Exceptional states: the political geography of comparative penology

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Abstract

It is now common in the sociology of punishment to lament that comparative penology has not matured as an area of research. While there have been seminal works in the comparative canon, their conceptual tools tend to be drawn from grand narratives and macro-structural perspectives. Comparative researchers therefore lack concepts that can help capture the complexity of penality within a single nation, limiting the crossnational perspective. Why is this relative lack of comparative refinement still the case? This article investigates this question by looking specifically at penal exceptionalism, a concept central to comparative penology. While punitiveness as a comparative and descriptive category has been critiqued, its converse, penal exceptionalism remains prevalent but undertheorised. Examining exceptionalism reveals that it is not merely the macro-structural approach to comparison that has limited the development of cross-national sociology of punishment, but the Anglocentric assumptions, which are the bedrock of comparative penology. In this essay, I argue that penal exceptionalism versus punitiveness is an Anglocentric formulation. These taken-for-granted assumptions have become so central to the comparative enterprise that they act as a barrier to developing new innovative comparative frameworks and concepts. The article concludes by suggesting some methodological strategies that are intended as a way of helping comparative penology to expand its toolkit and support the ongoing development of more equitable criminological knowledge.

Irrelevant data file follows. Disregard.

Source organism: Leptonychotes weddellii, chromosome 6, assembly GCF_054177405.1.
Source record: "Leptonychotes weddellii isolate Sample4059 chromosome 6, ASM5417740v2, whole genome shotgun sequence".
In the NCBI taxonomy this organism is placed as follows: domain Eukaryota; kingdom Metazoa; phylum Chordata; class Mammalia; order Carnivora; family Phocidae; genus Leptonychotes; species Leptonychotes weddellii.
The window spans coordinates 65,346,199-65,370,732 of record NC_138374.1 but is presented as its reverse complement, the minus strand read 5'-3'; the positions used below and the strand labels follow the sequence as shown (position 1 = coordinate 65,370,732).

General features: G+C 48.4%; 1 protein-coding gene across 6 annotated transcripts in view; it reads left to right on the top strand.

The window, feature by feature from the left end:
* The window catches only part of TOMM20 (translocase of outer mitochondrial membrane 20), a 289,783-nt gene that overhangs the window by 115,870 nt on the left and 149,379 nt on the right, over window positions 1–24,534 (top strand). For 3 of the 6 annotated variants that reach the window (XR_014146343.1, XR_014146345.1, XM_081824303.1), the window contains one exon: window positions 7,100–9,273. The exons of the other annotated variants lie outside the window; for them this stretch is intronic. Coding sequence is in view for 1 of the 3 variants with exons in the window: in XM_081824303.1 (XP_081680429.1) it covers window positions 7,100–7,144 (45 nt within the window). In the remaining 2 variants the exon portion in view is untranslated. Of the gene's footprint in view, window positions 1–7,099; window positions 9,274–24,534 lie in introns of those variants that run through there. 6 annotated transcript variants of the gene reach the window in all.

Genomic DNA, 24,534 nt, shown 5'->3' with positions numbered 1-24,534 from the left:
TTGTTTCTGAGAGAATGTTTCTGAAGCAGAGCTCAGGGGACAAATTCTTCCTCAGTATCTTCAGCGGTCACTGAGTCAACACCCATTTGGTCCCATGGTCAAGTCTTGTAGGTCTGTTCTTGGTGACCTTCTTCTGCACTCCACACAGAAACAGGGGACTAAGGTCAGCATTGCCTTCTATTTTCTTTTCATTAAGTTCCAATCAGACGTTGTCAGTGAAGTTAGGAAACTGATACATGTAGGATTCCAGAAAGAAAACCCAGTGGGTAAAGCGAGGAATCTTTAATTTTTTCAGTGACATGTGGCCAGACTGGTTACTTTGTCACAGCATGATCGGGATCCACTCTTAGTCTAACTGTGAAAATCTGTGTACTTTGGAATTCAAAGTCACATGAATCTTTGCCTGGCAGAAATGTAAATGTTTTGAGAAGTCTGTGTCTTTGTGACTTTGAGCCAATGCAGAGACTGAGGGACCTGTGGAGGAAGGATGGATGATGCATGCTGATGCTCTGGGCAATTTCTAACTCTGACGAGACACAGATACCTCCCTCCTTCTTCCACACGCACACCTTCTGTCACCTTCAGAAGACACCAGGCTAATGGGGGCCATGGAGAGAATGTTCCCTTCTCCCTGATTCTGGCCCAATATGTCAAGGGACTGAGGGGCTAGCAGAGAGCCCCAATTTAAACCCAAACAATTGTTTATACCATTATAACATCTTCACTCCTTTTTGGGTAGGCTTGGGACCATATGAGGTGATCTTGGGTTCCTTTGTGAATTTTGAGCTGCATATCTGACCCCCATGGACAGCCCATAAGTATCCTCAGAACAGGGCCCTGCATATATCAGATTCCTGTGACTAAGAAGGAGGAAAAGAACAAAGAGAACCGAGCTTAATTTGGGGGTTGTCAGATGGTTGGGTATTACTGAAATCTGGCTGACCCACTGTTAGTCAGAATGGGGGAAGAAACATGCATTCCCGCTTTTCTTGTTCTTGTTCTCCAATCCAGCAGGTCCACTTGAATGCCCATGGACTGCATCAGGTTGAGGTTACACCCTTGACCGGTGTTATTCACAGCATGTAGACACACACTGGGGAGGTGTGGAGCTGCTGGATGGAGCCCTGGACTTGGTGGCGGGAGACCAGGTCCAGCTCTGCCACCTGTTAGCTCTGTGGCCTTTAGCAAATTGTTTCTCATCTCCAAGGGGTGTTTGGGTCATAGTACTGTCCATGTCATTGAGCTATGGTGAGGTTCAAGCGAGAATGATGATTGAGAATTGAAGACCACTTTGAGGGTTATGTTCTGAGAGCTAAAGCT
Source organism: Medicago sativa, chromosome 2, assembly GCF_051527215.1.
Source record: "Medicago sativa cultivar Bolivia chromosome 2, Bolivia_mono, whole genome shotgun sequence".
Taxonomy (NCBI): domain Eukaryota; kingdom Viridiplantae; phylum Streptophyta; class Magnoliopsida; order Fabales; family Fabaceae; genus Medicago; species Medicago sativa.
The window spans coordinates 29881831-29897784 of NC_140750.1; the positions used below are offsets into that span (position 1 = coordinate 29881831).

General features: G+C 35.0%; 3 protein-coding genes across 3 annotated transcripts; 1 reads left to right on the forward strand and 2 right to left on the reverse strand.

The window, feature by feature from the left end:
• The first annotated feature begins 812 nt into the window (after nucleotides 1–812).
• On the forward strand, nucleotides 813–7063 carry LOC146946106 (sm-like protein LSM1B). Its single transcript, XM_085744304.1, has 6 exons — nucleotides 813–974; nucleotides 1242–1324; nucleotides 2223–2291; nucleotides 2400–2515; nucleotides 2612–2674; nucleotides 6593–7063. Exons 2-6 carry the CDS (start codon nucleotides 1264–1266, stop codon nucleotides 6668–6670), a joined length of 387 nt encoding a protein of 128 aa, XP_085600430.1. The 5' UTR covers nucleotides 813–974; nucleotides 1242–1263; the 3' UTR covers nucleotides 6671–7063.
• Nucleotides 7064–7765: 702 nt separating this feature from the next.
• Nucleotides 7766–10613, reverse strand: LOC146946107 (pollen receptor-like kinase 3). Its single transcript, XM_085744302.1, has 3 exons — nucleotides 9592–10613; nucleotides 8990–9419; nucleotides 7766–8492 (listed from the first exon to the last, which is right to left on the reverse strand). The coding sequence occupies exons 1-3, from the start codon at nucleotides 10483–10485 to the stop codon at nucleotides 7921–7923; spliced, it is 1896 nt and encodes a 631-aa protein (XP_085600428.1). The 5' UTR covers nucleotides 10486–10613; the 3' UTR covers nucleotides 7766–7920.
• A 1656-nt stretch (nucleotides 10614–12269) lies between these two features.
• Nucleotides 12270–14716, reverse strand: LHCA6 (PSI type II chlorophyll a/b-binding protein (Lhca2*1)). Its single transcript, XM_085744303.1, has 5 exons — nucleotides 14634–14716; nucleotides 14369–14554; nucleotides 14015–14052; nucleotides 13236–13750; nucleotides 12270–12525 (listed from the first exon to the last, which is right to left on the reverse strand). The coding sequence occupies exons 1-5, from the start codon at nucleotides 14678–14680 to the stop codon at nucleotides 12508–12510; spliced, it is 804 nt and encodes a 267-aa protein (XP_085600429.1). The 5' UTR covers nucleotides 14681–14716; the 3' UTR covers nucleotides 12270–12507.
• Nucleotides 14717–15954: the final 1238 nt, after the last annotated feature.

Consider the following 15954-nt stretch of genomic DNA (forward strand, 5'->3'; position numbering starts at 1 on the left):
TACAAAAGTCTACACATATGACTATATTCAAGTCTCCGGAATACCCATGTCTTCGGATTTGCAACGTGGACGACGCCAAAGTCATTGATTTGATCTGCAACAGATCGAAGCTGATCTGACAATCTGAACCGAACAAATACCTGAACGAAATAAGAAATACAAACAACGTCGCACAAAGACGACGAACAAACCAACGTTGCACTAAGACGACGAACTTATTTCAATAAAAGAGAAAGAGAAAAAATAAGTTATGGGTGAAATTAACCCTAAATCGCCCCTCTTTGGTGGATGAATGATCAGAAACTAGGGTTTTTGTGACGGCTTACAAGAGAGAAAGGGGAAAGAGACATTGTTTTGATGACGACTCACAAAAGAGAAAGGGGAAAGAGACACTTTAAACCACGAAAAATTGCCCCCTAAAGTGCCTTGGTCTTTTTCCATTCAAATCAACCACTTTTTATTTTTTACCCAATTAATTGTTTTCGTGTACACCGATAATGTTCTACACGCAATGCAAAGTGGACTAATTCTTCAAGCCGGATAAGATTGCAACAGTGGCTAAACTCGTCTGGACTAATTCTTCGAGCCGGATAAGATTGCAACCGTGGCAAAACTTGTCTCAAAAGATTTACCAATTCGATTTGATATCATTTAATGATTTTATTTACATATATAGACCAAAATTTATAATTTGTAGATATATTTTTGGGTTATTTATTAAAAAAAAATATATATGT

Original languageEnglish
Pages (from-to)596-616
Number of pages21
JournalPunishment and Society
Volume22
Issue number5
Early online date15 Apr 2020
DOIs
Publication statusPublished - 1 Dec 2020

Keywords

  • comparative imprisonment
  • comparative penology
  • penal exceptionalism
  • penal politics
  • sociology of punishment
  • southern criminology

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